Tom Cruise fills big shoes in uneven action thriller
Releasing Jack Reacher just before Christmas would be a little weird even in a year unmarked by December massacres with automatic weapons. The title character, however, is a lone wolf, an off-the-grid guardian angel/knight errant/avenger who is vastly more concerned with rough justice than with social niceties of any sort, and so maybe an against-the-grain release was inevitable, whatever the season.
Reacher, the hero of a series of novels by Lee Child, is played here by Tom Cruise, and screenwriter-director Christopher McQuarrie (The Way of the Gun) has fashioned it all into a smoothly propulsive tough-guy vehicle for its star. Cruise’s lack of Reachersque height (the guy is 6’5” in the novels) has gotten a lot of advance press, but the 5’7” actor gives a consistently credible account of the title character, both as lone wolf/guardian avenger and as semi-superhuman fighting machine.
Adapted from a Reacher/Child novel called One Shot, the film is a murder mystery that begins with a sniper shooting down people, apparently at random, in a city square. The “ghostly” and elusive Reacher enters the case in peculiar fashion—the chief suspect, a former Army sniper, has sought his help—and he stays (always on his own narrowly defined terms) to sort through the ensuing tangle of corrupt law enforcement, feminine distractions, evil-schemer masterminds and heavily armed thugs and malcontents.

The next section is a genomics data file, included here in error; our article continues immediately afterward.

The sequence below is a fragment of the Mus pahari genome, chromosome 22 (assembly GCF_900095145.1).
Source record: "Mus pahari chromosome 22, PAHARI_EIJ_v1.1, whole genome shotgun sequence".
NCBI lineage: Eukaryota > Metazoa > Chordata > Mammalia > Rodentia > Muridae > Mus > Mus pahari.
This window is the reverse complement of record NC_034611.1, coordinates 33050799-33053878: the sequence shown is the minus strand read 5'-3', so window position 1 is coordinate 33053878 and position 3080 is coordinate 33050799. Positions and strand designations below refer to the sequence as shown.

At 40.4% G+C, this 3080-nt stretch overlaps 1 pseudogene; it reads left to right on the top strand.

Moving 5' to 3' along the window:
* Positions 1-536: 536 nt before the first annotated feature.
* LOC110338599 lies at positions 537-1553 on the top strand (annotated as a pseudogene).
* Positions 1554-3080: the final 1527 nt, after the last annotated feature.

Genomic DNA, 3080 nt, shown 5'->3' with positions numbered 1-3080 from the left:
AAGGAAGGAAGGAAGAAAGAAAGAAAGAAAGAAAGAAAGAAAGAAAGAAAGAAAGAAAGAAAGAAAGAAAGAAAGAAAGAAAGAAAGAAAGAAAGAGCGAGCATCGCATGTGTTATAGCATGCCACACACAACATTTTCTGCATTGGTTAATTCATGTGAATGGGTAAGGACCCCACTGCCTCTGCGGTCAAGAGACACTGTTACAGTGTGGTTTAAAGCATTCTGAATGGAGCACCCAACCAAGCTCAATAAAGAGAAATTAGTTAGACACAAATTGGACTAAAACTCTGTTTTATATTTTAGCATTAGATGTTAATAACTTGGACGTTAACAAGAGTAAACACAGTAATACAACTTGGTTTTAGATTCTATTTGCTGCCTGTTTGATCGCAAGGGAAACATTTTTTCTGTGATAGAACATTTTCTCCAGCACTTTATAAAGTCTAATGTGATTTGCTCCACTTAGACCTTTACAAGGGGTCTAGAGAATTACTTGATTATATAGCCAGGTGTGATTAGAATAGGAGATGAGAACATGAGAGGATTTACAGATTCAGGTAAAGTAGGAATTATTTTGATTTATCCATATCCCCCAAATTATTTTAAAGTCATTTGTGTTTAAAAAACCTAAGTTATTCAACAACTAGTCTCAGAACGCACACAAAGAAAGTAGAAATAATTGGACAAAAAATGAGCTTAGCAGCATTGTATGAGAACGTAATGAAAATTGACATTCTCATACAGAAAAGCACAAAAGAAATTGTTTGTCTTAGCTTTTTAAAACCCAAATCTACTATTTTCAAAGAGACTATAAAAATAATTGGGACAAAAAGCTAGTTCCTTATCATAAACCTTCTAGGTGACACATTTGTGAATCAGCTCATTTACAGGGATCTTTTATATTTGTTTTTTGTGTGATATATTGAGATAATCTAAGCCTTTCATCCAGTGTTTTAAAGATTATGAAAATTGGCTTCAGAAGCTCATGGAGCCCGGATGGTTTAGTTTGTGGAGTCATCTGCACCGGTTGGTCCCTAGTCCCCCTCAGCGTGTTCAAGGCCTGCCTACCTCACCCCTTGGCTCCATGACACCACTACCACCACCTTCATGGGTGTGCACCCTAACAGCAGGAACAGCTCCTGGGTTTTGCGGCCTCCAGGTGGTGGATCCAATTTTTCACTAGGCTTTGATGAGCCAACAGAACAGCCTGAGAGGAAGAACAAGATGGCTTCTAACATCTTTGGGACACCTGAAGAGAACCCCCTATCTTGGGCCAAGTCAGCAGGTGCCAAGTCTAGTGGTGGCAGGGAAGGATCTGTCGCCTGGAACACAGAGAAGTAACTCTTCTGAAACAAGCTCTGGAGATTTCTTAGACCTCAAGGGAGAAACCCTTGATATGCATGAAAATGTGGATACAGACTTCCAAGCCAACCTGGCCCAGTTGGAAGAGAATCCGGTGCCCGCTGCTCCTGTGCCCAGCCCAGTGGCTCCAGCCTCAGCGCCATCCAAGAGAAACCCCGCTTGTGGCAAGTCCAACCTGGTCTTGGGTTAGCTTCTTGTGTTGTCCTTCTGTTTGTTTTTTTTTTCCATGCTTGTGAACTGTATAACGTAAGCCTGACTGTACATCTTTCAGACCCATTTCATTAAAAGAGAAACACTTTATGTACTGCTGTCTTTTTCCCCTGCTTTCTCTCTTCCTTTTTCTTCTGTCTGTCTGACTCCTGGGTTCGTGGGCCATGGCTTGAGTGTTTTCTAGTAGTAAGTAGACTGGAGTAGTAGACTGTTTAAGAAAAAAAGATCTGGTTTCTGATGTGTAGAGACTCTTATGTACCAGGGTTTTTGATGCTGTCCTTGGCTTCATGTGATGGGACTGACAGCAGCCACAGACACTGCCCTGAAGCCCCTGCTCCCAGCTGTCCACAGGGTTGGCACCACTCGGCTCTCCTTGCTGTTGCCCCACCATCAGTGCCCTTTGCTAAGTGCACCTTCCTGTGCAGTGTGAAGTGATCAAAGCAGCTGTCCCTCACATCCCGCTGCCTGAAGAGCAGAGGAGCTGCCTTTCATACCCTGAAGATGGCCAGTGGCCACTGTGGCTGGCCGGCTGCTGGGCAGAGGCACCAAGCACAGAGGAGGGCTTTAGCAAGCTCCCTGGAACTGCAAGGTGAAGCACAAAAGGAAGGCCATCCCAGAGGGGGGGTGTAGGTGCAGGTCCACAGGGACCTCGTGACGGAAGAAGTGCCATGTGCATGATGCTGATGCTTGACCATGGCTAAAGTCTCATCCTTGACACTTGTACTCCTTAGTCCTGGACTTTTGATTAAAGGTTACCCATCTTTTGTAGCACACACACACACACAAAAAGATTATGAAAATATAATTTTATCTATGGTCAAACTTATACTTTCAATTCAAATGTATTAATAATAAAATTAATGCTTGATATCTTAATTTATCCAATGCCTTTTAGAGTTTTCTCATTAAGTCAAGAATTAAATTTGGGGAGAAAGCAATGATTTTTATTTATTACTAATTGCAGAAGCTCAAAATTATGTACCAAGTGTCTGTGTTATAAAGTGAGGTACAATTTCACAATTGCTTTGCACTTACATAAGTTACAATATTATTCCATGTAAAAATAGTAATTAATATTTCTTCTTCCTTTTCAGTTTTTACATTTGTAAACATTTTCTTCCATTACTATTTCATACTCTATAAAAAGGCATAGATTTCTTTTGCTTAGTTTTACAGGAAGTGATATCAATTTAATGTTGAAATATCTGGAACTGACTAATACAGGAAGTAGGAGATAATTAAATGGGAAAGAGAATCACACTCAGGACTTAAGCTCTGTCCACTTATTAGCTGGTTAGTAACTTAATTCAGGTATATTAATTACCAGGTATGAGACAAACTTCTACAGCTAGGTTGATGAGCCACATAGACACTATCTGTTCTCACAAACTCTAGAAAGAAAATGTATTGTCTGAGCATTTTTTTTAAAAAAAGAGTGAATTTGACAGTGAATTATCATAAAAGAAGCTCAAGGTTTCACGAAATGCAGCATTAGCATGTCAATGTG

The heavies include an off-the-grid conspirator and Russian refugee (oddly underplayed by filmmaker Werner Herzog) and a semi-interchangeable array of hulking thugs. Australian Jai Courtney is the most imposing of that lot, and Joseph Sikora (as the sniper/suspect) is the most touchingly pathetic.
James Martin Kelly has a good moment or two as a grieving father/victims-rights poster boy. David Oyelowo is stuck with a key police role that proves less and less coherent as the story moves along.
The women of consequence are an adventurous defense attorney (Rosamund Pike) who enlists a reluctant Reacher as an investigator on behalf of the sniper/suspect, and a caricatured and pathetically pliant young blonde (Alexia Fast) who gets trapped in the crossfire of conspiracies. Both of them find Reacher tantalizing, but he stops short of full-on romance—he seems capable of seduction, but apparently he prefers the role of protector.
As such, this tale with its manly gun-love and bedazzled females might seem a little like semi-repressed pornography for boyish hunter/warrior wannabes. Be that as it may, it’s clearly a Cruisified version of the paranoid action thriller as practiced previously by Charles Bronson, Chuck Norris and “Dirty Harry” Eastwood.
All told, the action scenes are its strongest suit. There’s a terrific, inventively extended car chase, in which Cruise appears to do some of his own stunt driving. A slam-bang dust-up inside a small bathroom almost works as absurdist comedy. But an elaborate shoot-out in a quarry ends up looking a little too much like a videogame routine.